What is your lasting impression of the work you did on JET and the communities you were part of?
I am really glad that I participated in the JET Program. I wasn’t the best ALT and doubt I helped improve anyone’s English skills, but Japan had a big impact on me. As a one-shot ALT traveling to different schools each day, I could not participate regularly in a club activity. However, I still remember English speech contest practice with one of my students who was in a wheelchair. He wrote a beautiful speech about his hope to visit America where the Americans with Disabilities Act (ADA) provided opportunities for people like him to travel and access places with more independence. When I see broken elevators and crumbling infrastructure in the U.S., I wonder if he ever visited the U.S. and hope he wasn’t disappointed. I remember the kindness of strangers and the shy smiles of my students. I was really lucky that my thoughtful predecessor left detailed instructions and advice. I didn’t fully appreciate the concept of a sempai at the time, but have tried to incorporate some of the lessons learned as I try to pay it forward for others and attempt to be a good mentor to my interns and other young professionals.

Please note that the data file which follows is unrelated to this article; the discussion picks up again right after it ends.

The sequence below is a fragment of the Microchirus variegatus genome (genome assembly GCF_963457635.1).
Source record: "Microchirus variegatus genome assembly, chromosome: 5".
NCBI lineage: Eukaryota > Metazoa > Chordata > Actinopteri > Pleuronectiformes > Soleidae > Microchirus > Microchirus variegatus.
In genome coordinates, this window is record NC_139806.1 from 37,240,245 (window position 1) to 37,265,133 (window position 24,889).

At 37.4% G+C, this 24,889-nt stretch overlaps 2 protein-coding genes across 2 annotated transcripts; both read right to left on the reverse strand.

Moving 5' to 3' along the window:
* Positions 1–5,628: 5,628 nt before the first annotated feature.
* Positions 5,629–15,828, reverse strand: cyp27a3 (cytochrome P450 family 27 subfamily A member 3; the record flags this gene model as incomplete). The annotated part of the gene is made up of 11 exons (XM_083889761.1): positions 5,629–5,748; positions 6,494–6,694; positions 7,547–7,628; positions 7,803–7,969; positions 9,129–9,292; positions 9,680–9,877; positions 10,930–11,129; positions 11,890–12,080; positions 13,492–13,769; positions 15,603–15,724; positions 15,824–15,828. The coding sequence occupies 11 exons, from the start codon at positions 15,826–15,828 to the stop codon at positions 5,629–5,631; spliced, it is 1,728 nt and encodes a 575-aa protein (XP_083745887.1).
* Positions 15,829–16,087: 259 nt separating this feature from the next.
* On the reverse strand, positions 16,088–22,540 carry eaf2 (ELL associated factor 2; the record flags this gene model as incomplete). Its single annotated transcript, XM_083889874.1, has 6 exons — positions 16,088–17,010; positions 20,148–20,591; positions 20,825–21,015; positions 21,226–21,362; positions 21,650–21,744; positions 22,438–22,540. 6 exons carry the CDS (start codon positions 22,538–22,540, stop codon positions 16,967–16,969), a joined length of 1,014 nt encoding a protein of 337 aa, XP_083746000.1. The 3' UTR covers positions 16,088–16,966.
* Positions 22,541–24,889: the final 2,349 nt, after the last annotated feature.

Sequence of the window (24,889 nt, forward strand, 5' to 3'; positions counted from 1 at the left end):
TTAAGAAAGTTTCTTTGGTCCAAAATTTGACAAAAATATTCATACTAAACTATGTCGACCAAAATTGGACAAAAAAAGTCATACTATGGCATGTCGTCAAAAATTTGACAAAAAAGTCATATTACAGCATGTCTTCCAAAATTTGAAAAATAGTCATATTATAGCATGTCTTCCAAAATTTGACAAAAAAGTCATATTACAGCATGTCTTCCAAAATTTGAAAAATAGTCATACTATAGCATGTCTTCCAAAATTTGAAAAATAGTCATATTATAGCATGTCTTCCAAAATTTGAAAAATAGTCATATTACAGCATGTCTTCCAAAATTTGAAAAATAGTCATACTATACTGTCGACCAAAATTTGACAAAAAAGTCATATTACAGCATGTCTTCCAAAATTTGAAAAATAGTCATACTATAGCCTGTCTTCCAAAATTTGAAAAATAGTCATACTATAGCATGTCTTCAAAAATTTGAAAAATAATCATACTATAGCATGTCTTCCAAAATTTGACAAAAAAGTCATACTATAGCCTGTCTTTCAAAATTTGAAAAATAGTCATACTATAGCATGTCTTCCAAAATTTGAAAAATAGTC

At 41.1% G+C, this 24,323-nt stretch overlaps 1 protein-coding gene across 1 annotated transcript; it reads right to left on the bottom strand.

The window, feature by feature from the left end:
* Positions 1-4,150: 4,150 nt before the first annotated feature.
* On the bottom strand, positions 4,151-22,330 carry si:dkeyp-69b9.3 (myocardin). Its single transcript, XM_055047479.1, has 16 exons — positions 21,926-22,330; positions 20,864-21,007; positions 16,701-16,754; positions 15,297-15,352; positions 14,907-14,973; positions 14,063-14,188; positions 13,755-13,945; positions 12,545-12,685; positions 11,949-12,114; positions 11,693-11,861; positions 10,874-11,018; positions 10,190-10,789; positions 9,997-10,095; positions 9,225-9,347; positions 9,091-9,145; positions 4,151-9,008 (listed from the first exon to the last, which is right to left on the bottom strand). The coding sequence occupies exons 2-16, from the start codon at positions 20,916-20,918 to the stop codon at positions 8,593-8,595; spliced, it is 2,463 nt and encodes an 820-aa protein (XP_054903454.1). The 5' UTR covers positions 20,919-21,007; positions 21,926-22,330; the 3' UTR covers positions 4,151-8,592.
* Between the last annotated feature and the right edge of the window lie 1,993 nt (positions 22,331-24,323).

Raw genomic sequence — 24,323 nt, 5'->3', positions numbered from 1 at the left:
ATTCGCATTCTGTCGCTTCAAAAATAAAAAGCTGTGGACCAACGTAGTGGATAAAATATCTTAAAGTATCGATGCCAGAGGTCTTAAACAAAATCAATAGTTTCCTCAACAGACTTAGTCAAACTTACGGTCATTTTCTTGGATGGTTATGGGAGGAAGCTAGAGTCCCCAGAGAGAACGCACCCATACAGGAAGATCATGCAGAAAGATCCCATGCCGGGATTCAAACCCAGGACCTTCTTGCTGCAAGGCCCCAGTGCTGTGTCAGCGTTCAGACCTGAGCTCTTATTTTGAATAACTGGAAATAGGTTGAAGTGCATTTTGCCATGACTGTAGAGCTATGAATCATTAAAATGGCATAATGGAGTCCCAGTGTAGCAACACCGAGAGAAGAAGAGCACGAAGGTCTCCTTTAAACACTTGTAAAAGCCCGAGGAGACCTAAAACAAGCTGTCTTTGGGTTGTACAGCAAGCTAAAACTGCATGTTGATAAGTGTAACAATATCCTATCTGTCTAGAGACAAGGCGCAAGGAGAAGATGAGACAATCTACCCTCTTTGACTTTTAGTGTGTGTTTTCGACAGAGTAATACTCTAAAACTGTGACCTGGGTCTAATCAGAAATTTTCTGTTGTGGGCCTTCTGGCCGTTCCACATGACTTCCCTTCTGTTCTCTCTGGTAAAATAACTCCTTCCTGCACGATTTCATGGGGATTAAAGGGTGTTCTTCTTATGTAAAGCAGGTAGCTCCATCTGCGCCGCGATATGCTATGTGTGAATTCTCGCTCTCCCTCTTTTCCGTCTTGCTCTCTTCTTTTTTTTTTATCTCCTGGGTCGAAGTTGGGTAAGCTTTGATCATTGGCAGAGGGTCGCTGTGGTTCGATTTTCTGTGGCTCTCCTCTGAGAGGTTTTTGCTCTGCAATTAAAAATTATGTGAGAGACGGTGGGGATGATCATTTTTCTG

Where did JET lead you?
Following the JET Program, I returned to Washington, DC and remain deeply connected to Japan. I was extremely lucky and found my first post-JET job through the JET alumni list serve within three weeks. I worked at a four-person semi-governmental Japanese office as a research analyst and office administrator. Problem-solving skills and cultural flexibility learned during the JET Program helped me navigate the challenges of keeping the office running smoothly and learning about a wide variety of topics. In light of competition for Japan-related jobs and workforce dynamics in DC, I ended up working and completing an MBA degree at night. In 2011 I found my second post-JET job (again through the JET alumni list serve) and now work for the DC office of a Japanese trade and investment corporation researching and writing about a wide variety of topics. I have hosted American and Japanese interns, stayed involved with the Japanese business community and US-Japan nonprofits, and review JET applications and interview JET candidates. Through business trips and visiting my in-laws, I am also fortunate to be able to return fairly regularly to Japan.